Thin Ice | Film review
Jill Sprecher’s recut con film seems pretty thin, indeed.
Insurance salesman and compulsive liar Mickey Prohaska (Greg Kinnear) dreams of escaping the cold of Kenosha for a permanent vacation in a tropical paradise. Too bad he’s broke, perpetually robbing Peter to pay Jo Ann (Lea Thompson), his ex-wife. So when Mickey discovers that his latest client, a forgetful septuagenarian named Gorvy (Alan Arkin), doesn’t realize he owns a priceless violin, it’s a no-brainer: Swipe it and sell it. But Mickey’s something of a no-brainer himself, and he might not be cut out for the long con. His scheme quickly escalates from deceit to robbery to possible murder. Cue the squirmfest, as Kinnear talks his way into deeper and deeper trouble.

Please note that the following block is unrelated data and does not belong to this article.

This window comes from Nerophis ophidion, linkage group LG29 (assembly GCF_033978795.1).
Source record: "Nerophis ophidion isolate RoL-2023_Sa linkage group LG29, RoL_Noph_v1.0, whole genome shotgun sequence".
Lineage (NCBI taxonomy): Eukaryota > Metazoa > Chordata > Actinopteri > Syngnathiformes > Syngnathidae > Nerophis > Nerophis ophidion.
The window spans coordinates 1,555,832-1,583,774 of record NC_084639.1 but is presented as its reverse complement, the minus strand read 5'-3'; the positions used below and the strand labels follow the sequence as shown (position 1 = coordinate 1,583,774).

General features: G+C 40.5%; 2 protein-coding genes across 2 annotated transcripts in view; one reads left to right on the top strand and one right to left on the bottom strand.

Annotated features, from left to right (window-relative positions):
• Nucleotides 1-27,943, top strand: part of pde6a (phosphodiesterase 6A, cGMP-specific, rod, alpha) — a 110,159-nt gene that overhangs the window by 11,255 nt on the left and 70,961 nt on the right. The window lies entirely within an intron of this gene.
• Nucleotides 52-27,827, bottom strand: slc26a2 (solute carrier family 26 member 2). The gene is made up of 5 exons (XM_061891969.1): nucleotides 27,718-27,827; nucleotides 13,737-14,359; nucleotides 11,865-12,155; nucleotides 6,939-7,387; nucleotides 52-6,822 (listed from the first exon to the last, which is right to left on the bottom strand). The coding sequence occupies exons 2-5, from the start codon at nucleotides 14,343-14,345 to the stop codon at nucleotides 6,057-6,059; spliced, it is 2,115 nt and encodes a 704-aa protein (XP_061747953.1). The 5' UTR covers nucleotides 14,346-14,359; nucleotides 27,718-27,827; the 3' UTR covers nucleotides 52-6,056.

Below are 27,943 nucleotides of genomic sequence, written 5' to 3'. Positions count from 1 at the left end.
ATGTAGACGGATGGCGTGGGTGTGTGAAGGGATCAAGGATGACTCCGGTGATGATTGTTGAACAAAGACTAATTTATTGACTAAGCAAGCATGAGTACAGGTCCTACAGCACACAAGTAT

If Mickey were a little less sneaky, he’d be the perfect protagonist for these hard economic times. As things stand—in a cut that was reportedly taken away from Sprecher and trimmed by more than 15 minutes since its debut as The Convincer at Sundance 2011—he’s too mean to garner sympathy and too pathetic to draw laughs. The best performance comes from Billy Crudup as a shady locksmith who gets mixed up with Mickey and has to deal with his bottomless stupidities as their lives go further and further south—and not necessarily to the Caribbean.